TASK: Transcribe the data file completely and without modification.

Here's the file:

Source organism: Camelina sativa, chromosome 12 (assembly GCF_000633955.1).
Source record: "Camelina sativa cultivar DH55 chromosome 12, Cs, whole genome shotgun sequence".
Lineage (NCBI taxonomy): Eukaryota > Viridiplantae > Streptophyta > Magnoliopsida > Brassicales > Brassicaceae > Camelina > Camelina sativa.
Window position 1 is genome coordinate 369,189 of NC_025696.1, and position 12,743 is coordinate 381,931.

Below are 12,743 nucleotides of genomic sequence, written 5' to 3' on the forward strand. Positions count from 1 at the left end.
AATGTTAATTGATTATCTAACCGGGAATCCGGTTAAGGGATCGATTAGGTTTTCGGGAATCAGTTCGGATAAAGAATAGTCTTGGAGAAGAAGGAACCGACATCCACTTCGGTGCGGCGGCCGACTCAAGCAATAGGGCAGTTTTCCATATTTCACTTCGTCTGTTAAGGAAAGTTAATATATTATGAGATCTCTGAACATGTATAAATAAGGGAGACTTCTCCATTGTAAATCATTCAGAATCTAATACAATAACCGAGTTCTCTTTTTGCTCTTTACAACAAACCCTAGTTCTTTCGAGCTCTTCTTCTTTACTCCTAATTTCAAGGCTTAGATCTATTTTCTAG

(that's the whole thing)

Source organism: Camelina sativa, chromosome 12 (assembly GCF_000633955.1).
Source record: "Camelina sativa cultivar DH55 chromosome 12, Cs, whole genome shotgun sequence".
Lineage (NCBI taxonomy): Eukaryota > Viridiplantae > Streptophyta > Magnoliopsida > Brassicales > Brassicaceae > Camelina > Camelina sativa.
Window position 1 is genome coordinate 369,189 of NC_025696.1, and position 12,743 is coordinate 381,931.

Below are 12,743 nucleotides of genomic sequence, written 5' to 3' on the forward strand. Positions count from 1 at the left end.
AATGTTAATTGATTATCTAACCGGGAATCCGGTTAAGGGATCGATTAGGTTTTCGGGAATCAGTTCGGATAAAGAATAGTCTTGGAGAAGAAGGAACCGACATCCACTTCGGTGCGGCGGCCGACTCAAGCAATAGGGCAGTTTTCCATATTTCACTTCGTCTGTTAAGGAAAGTTAATATATTATGAGATCTCTGAACATGTATAAATAAGGGAGACTTCTCCATTGTAAATCATTCAGAATCTAATACAATAACCGAGTTCTCTTTTTGCTCTTTACAACAAACCCTAGTTCTTTCGAGCTCTTCTTCTTTACTCCTAATTTCAAGGCTTAGATCTATTTTCTAG